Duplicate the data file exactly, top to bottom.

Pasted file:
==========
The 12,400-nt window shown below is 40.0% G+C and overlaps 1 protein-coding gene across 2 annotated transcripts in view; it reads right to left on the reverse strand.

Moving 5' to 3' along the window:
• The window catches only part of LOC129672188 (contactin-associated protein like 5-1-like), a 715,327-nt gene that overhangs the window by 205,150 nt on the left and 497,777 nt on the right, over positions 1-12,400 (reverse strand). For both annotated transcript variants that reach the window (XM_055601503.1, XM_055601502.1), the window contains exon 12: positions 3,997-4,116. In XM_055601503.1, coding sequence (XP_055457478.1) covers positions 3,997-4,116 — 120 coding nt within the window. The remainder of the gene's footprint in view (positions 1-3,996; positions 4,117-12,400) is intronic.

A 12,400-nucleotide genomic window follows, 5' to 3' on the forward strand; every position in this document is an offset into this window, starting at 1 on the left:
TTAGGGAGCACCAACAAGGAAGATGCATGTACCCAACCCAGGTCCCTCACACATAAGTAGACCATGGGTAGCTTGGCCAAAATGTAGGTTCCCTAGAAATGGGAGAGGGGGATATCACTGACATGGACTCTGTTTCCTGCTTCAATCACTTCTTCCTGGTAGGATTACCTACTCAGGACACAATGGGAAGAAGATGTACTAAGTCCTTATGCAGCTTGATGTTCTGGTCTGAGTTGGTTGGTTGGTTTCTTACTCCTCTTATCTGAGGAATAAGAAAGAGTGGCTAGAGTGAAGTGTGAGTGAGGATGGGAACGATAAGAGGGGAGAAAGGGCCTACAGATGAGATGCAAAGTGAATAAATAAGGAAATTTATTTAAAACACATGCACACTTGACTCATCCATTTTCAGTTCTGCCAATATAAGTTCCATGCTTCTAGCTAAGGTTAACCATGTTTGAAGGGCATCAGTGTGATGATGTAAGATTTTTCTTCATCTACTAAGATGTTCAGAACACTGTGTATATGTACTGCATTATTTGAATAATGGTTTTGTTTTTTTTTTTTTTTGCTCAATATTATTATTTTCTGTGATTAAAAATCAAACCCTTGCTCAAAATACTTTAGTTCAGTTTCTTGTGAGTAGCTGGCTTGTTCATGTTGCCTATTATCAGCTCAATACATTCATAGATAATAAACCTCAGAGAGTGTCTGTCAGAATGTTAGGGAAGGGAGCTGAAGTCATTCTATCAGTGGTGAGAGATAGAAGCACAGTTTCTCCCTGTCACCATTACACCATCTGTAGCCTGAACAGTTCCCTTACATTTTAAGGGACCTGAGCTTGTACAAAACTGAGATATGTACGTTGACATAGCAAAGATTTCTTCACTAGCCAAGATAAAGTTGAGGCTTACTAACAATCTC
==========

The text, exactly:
The 12,400-nt window shown below is 40.0% G+C and overlaps 1 protein-coding gene across 2 annotated transcripts in view; it reads right to left on the reverse strand.

Moving 5' to 3' along the window:
• The window catches only part of LOC129672188 (contactin-associated protein like 5-1-like), a 715,327-nt gene that overhangs the window by 205,150 nt on the left and 497,777 nt on the right, over positions 1-12,400 (reverse strand). For both annotated transcript variants that reach the window (XM_055601503.1, XM_055601502.1), the window contains exon 12: positions 3,997-4,116. In XM_055601503.1, coding sequence (XP_055457478.1) covers positions 3,997-4,116 — 120 coding nt within the window. The remainder of the gene's footprint in view (positions 1-3,996; positions 4,117-12,400) is intronic.

A 12,400-nucleotide genomic window follows, 5' to 3' on the forward strand; every position in this document is an offset into this window, starting at 1 on the left:
TTAGGGAGCACCAACAAGGAAGATGCATGTACCCAACCCAGGTCCCTCACACATAAGTAGACCATGGGTAGCTTGGCCAAAATGTAGGTTCCCTAGAAATGGGAGAGGGGGATATCACTGACATGGACTCTGTTTCCTGCTTCAATCACTTCTTCCTGGTAGGATTACCTACTCAGGACACAATGGGAAGAAGATGTACTAAGTCCTTATGCAGCTTGATGTTCTGGTCTGAGTTGGTTGGTTGGTTTCTTACTCCTCTTATCTGAGGAATAAGAAAGAGTGGCTAGAGTGAAGTGTGAGTGAGGATGGGAACGATAAGAGGGGAGAAAGGGCCTACAGATGAGATGCAAAGTGAATAAATAAGGAAATTTATTTAAAACACATGCACACTTGACTCATCCATTTTCAGTTCTGCCAATATAAGTTCCATGCTTCTAGCTAAGGTTAACCATGTTTGAAGGGCATCAGTGTGATGATGTAAGATTTTTCTTCATCTACTAAGATGTTCAGAACACTGTGTATATGTACTGCATTATTTGAATAATGGTTTTGTTTTTTTTTTTTTTTGCTCAATATTATTATTTTCTGTGATTAAAAATCAAACCCTTGCTCAAAATACTTTAGTTCAGTTTCTTGTGAGTAGCTGGCTTGTTCATGTTGCCTATTATCAGCTCAATACATTCATAGATAATAAACCTCAGAGAGTGTCTGTCAGAATGTTAGGGAAGGGAGCTGAAGTCATTCTATCAGTGGTGAGAGATAGAAGCACAGTTTCTCCCTGTCACCATTACACCATCTGTAGCCTGAACAGTTCCCTTACATTTTAAGGGACCTGAGCTTGTACAAAACTGAGATATGTACGTTGACATAGCAAAGATTTCTTCACTAGCCAAGATAAAGTTGAGGCTTACTAACAATCTC